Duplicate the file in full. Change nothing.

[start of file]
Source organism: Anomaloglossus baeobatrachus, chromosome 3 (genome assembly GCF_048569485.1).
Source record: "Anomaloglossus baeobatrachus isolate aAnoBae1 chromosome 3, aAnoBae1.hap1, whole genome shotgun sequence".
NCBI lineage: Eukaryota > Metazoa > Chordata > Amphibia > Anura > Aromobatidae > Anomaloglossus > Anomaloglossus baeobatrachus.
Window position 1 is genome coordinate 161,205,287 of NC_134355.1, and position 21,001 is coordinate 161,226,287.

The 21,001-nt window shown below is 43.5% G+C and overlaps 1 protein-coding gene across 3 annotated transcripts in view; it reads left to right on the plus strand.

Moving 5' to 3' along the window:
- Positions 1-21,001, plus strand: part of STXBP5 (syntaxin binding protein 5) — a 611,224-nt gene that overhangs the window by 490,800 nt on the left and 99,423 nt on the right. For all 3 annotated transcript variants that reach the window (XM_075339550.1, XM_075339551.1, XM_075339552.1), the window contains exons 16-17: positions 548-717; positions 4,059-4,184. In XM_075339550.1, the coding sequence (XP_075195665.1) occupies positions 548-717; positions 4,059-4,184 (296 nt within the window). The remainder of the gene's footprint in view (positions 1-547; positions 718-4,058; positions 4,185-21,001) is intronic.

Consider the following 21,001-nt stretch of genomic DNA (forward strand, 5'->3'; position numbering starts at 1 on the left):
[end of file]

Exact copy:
Source organism: Anomaloglossus baeobatrachus, chromosome 3 (genome assembly GCF_048569485.1).
Source record: "Anomaloglossus baeobatrachus isolate aAnoBae1 chromosome 3, aAnoBae1.hap1, whole genome shotgun sequence".
NCBI lineage: Eukaryota > Metazoa > Chordata > Amphibia > Anura > Aromobatidae > Anomaloglossus > Anomaloglossus baeobatrachus.
Window position 1 is genome coordinate 161,205,287 of NC_134355.1, and position 21,001 is coordinate 161,226,287.

The 21,001-nt window shown below is 43.5% G+C and overlaps 1 protein-coding gene across 3 annotated transcripts in view; it reads left to right on the plus strand.

Moving 5' to 3' along the window:
- Positions 1-21,001, plus strand: part of STXBP5 (syntaxin binding protein 5) — a 611,224-nt gene that overhangs the window by 490,800 nt on the left and 99,423 nt on the right. For all 3 annotated transcript variants that reach the window (XM_075339550.1, XM_075339551.1, XM_075339552.1), the window contains exons 16-17: positions 548-717; positions 4,059-4,184. In XM_075339550.1, the coding sequence (XP_075195665.1) occupies positions 548-717; positions 4,059-4,184 (296 nt within the window). The remainder of the gene's footprint in view (positions 1-547; positions 718-4,058; positions 4,185-21,001) is intronic.

Consider the following 21,001-nt stretch of genomic DNA (forward strand, 5'->3'; position numbering starts at 1 on the left):